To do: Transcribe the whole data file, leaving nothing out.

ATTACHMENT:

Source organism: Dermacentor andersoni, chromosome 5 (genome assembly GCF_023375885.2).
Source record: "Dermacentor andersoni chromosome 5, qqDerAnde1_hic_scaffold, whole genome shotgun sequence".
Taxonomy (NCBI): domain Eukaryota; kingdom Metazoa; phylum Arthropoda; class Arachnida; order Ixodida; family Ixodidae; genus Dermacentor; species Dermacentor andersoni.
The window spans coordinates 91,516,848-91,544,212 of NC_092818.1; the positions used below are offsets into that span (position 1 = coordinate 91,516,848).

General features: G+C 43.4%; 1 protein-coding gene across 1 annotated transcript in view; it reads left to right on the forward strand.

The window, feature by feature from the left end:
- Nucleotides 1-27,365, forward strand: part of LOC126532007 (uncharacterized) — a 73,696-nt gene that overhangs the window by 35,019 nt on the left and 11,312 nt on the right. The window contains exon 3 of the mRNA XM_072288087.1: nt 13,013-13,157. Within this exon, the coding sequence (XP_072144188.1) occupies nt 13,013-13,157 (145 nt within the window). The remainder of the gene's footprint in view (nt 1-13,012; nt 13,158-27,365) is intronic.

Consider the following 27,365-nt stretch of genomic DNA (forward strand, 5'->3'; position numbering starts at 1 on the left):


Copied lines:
Source organism: Dermacentor andersoni, chromosome 5 (genome assembly GCF_023375885.2).
Source record: "Dermacentor andersoni chromosome 5, qqDerAnde1_hic_scaffold, whole genome shotgun sequence".
Taxonomy (NCBI): domain Eukaryota; kingdom Metazoa; phylum Arthropoda; class Arachnida; order Ixodida; family Ixodidae; genus Dermacentor; species Dermacentor andersoni.
The window spans coordinates 91,516,848-91,544,212 of NC_092818.1; the positions used below are offsets into that span (position 1 = coordinate 91,516,848).

General features: G+C 43.4%; 1 protein-coding gene across 1 annotated transcript in view; it reads left to right on the forward strand.

The window, feature by feature from the left end:
- Nucleotides 1-27,365, forward strand: part of LOC126532007 (uncharacterized) — a 73,696-nt gene that overhangs the window by 35,019 nt on the left and 11,312 nt on the right. The window contains exon 3 of the mRNA XM_072288087.1: nt 13,013-13,157. Within this exon, the coding sequence (XP_072144188.1) occupies nt 13,013-13,157 (145 nt within the window). The remainder of the gene's footprint in view (nt 1-13,012; nt 13,158-27,365) is intronic.

Consider the following 27,365-nt stretch of genomic DNA (forward strand, 5'->3'; position numbering starts at 1 on the left):